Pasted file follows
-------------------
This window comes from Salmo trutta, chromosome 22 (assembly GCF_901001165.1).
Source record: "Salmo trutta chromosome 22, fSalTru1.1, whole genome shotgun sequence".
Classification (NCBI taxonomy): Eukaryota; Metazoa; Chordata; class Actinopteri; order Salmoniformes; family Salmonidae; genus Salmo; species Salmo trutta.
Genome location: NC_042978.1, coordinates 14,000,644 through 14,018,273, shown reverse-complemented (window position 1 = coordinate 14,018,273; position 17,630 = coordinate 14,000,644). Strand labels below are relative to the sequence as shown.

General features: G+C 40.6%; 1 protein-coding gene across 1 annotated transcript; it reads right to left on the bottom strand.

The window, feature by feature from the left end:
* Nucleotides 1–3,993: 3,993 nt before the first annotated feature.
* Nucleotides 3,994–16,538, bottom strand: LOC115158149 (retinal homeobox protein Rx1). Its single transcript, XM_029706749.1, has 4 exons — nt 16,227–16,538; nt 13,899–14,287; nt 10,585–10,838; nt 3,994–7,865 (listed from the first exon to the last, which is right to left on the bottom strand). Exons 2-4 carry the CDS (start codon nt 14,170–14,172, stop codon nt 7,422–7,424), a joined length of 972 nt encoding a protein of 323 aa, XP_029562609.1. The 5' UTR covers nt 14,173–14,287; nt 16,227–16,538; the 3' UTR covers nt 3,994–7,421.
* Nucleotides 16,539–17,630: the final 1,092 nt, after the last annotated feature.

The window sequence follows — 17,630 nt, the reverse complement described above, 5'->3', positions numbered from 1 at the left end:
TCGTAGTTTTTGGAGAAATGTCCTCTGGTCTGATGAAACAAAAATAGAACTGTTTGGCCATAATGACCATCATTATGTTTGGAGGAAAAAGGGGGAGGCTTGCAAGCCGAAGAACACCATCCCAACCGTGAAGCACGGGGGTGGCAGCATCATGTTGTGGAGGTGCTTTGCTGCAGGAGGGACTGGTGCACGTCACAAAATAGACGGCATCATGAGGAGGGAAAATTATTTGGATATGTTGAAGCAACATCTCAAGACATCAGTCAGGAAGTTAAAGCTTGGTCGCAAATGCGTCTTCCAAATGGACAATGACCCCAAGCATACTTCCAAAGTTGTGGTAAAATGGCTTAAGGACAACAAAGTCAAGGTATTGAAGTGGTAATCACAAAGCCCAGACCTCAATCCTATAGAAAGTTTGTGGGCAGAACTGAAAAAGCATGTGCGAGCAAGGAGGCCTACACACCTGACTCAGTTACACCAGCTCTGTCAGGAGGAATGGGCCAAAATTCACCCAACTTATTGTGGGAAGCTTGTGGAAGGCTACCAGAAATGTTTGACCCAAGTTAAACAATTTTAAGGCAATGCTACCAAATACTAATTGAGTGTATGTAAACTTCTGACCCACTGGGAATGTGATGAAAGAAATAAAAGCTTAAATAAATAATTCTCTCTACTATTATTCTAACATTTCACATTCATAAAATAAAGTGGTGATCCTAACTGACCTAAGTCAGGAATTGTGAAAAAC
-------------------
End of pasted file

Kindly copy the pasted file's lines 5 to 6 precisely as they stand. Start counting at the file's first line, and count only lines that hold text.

General features: G+C 40.6%; 1 protein-coding gene across 1 annotated transcript; it reads right to left on the bottom strand.

The window, feature by feature from the left end: